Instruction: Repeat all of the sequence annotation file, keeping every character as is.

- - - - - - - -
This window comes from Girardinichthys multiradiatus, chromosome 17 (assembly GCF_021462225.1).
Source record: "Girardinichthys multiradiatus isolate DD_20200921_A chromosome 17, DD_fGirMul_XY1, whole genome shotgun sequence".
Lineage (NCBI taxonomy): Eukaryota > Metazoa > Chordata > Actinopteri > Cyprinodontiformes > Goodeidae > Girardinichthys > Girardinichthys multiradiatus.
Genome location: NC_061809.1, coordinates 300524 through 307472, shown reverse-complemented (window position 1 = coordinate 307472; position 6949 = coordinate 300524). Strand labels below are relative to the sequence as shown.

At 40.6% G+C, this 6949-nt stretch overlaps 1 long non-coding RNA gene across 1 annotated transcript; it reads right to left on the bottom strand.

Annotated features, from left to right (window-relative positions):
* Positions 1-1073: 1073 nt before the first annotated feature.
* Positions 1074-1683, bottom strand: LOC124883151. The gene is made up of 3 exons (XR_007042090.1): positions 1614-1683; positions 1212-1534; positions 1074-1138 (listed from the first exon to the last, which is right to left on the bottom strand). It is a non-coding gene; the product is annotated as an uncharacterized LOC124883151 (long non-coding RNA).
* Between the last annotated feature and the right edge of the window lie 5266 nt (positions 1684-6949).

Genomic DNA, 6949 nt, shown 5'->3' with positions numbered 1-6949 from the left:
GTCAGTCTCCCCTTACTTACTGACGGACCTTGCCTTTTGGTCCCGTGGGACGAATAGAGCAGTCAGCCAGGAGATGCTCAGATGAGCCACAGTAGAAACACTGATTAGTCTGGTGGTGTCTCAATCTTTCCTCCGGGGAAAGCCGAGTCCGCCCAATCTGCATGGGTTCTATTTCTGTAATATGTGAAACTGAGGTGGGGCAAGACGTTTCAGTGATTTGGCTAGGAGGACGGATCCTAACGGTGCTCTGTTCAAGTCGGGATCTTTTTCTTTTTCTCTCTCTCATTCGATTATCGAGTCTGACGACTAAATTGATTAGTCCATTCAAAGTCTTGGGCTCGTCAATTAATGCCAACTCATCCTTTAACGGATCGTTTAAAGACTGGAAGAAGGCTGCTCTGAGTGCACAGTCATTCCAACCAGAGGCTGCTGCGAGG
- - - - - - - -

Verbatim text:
This window comes from Girardinichthys multiradiatus, chromosome 17 (assembly GCF_021462225.1).
Source record: "Girardinichthys multiradiatus isolate DD_20200921_A chromosome 17, DD_fGirMul_XY1, whole genome shotgun sequence".
Lineage (NCBI taxonomy): Eukaryota > Metazoa > Chordata > Actinopteri > Cyprinodontiformes > Goodeidae > Girardinichthys > Girardinichthys multiradiatus.
Genome location: NC_061809.1, coordinates 300524 through 307472, shown reverse-complemented (window position 1 = coordinate 307472; position 6949 = coordinate 300524). Strand labels below are relative to the sequence as shown.

At 40.6% G+C, this 6949-nt stretch overlaps 1 long non-coding RNA gene across 1 annotated transcript; it reads right to left on the bottom strand.

Annotated features, from left to right (window-relative positions):
* Positions 1-1073: 1073 nt before the first annotated feature.
* Positions 1074-1683, bottom strand: LOC124883151. The gene is made up of 3 exons (XR_007042090.1): positions 1614-1683; positions 1212-1534; positions 1074-1138 (listed from the first exon to the last, which is right to left on the bottom strand). It is a non-coding gene; the product is annotated as an uncharacterized LOC124883151 (long non-coding RNA).
* Between the last annotated feature and the right edge of the window lie 5266 nt (positions 1684-6949).

Genomic DNA, 6949 nt, shown 5'->3' with positions numbered 1-6949 from the left:
GTCAGTCTCCCCTTACTTACTGACGGACCTTGCCTTTTGGTCCCGTGGGACGAATAGAGCAGTCAGCCAGGAGATGCTCAGATGAGCCACAGTAGAAACACTGATTAGTCTGGTGGTGTCTCAATCTTTCCTCCGGGGAAAGCCGAGTCCGCCCAATCTGCATGGGTTCTATTTCTGTAATATGTGAAACTGAGGTGGGGCAAGACGTTTCAGTGATTTGGCTAGGAGGACGGATCCTAACGGTGCTCTGTTCAAGTCGGGATCTTTTTCTTTTTCTCTCTCTCATTCGATTATCGAGTCTGACGACTAAATTGATTAGTCCATTCAAAGTCTTGGGCTCGTCAATTAATGCCAACTCATCCTTTAACGGATCGTTTAAAGACTGGAAGAAGGCTGCTCTGAGTGCACAGTCATTCCAACCAGAGGCTGCTGCGAGG